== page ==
At a state track meet in Indiana, the crowd gasped when Keller took off his warm-ups, his older brother, Drew, said in a telephone interview. He had gained 25 pounds and looked, Drew Keller said, “just massive.”

But Keller still wanted to play receiver, still wanted to emulate Rice. at Purdue, Joe Tiller, had another idea. He knew Keller would continue to gain weight naturally, and he thought Keller was too slow to play inside as a possession receiver.

Tiller guessed the switch would meet initial resistance, so, he said, he told Keller: “There’s a real good tight end in this conference, and he’s the same size as you, and he blocks the snot out of everybody. His name is Dallas Clark.”

Clark converted to tight end from linebacker at Iowa, becoming part of an emerging trend: athletic tight ends known primarily as receiving threats. Keller watched Clark on tape and immediately thought, “I can do this.”

Eventually, through hundreds of workouts and thousands of calories, the 6-foot-2 Keller weighed 240 to 250 pounds. At first, he said, he felt as if he were carrying a small child. Until Keller’s senior season, Tiller removed him on obvious running downs in favor of better blockers. He used to joke that Keller was allergic to contact.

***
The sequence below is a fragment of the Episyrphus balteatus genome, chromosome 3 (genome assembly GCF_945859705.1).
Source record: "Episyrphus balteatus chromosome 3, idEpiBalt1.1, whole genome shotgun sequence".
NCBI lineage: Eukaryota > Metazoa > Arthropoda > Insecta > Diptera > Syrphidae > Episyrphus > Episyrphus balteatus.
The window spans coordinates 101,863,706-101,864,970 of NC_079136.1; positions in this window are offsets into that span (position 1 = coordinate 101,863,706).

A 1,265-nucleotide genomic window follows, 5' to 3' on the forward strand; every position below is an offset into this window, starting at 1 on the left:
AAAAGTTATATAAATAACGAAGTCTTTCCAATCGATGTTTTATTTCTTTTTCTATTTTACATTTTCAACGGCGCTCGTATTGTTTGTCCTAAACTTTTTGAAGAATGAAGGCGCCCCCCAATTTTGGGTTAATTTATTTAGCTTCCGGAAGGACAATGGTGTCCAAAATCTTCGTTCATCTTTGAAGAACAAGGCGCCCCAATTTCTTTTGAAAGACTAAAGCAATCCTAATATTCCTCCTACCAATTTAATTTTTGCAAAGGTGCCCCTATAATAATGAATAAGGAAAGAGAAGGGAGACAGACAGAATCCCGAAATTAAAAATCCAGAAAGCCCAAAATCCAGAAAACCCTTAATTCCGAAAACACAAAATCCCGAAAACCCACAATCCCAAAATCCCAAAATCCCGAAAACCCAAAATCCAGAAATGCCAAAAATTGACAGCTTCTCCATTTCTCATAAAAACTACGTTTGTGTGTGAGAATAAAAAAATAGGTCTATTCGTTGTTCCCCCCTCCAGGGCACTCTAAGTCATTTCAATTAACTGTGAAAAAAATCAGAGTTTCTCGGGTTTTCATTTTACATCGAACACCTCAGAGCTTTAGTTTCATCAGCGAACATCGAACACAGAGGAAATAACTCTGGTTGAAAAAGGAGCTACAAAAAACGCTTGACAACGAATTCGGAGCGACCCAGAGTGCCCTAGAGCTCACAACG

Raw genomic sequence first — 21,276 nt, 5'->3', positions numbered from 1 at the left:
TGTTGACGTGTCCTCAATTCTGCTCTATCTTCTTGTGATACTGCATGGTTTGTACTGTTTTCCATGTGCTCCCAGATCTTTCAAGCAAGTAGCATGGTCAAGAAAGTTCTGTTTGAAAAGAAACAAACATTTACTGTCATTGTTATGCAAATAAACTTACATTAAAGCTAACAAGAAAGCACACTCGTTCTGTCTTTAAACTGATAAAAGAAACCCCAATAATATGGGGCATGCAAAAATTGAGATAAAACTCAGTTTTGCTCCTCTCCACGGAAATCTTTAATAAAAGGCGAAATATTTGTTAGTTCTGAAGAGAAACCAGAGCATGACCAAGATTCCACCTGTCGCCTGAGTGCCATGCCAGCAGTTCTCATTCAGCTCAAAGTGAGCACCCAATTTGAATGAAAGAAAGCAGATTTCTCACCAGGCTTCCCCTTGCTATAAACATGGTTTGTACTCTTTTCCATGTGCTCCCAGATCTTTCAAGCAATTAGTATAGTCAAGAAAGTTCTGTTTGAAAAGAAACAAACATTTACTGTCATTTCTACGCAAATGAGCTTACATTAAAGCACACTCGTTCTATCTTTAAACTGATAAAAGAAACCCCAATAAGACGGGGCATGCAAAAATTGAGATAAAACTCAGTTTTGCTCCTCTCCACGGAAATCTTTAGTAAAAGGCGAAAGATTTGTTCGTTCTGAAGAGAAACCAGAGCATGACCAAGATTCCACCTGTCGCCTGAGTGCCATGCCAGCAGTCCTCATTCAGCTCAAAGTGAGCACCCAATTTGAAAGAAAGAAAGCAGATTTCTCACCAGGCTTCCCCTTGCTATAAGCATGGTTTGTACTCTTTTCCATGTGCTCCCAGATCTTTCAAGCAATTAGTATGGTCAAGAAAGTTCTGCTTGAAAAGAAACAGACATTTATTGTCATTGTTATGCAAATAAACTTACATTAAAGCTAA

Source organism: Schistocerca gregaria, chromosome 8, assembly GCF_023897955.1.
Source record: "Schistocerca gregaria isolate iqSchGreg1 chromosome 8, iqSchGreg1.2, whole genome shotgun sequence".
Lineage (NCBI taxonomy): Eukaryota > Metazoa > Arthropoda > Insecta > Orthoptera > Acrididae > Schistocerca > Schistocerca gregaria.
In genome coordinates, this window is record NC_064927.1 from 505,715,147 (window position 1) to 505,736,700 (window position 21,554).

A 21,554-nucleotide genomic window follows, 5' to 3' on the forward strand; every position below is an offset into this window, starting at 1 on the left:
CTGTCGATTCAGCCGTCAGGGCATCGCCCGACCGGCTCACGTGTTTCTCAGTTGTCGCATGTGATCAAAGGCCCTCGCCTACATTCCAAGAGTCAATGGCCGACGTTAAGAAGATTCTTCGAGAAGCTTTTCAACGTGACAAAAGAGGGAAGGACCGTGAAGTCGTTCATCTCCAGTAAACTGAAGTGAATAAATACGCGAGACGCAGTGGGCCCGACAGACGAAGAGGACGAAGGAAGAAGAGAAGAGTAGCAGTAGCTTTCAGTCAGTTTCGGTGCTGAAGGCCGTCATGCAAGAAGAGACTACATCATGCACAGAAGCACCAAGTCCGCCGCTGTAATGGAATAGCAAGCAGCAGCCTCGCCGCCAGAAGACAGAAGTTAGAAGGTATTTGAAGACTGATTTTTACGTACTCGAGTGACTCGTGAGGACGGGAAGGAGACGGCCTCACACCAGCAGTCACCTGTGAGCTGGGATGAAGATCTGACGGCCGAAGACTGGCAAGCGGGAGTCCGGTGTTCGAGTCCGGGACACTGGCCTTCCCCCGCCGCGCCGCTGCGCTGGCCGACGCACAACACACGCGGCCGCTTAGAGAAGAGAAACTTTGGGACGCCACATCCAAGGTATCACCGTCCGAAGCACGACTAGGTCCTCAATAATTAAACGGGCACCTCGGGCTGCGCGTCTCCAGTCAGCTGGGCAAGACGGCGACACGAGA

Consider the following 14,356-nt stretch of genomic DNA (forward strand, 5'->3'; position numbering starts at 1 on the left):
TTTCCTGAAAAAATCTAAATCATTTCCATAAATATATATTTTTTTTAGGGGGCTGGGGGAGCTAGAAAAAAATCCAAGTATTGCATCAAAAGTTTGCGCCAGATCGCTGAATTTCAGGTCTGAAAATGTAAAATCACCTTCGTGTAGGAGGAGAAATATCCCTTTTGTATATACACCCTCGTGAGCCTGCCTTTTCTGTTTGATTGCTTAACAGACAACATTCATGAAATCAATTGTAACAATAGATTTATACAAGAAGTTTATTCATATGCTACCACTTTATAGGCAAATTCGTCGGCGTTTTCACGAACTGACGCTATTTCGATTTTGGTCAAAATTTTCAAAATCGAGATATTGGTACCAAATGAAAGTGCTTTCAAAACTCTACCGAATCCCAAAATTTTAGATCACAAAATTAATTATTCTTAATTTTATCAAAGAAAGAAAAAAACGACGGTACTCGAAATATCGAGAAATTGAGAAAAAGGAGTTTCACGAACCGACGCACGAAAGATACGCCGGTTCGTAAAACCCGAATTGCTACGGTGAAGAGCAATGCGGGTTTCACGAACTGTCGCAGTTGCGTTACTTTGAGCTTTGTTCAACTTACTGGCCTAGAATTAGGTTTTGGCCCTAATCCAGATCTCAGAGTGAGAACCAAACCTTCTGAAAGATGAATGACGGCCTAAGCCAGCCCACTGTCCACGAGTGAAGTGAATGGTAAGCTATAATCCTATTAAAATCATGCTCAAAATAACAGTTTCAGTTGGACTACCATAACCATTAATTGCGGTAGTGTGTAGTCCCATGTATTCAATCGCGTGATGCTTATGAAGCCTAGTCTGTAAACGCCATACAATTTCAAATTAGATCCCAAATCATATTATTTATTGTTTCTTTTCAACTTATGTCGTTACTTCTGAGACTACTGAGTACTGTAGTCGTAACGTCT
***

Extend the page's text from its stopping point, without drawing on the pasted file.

“That’s not true,” Tiller said last week when reached at his home in Wyoming. “But I told him: ‘Part of your game has to change. The physical part.’ ”

Thus the transformation of Dustin Keller started. Mike Devlin, now the Jets’ , graded Keller highly at the N.F.L. combine. The first season, Devlin addressed Keller only as Kid. Devlin told Keller that players had to earn their names.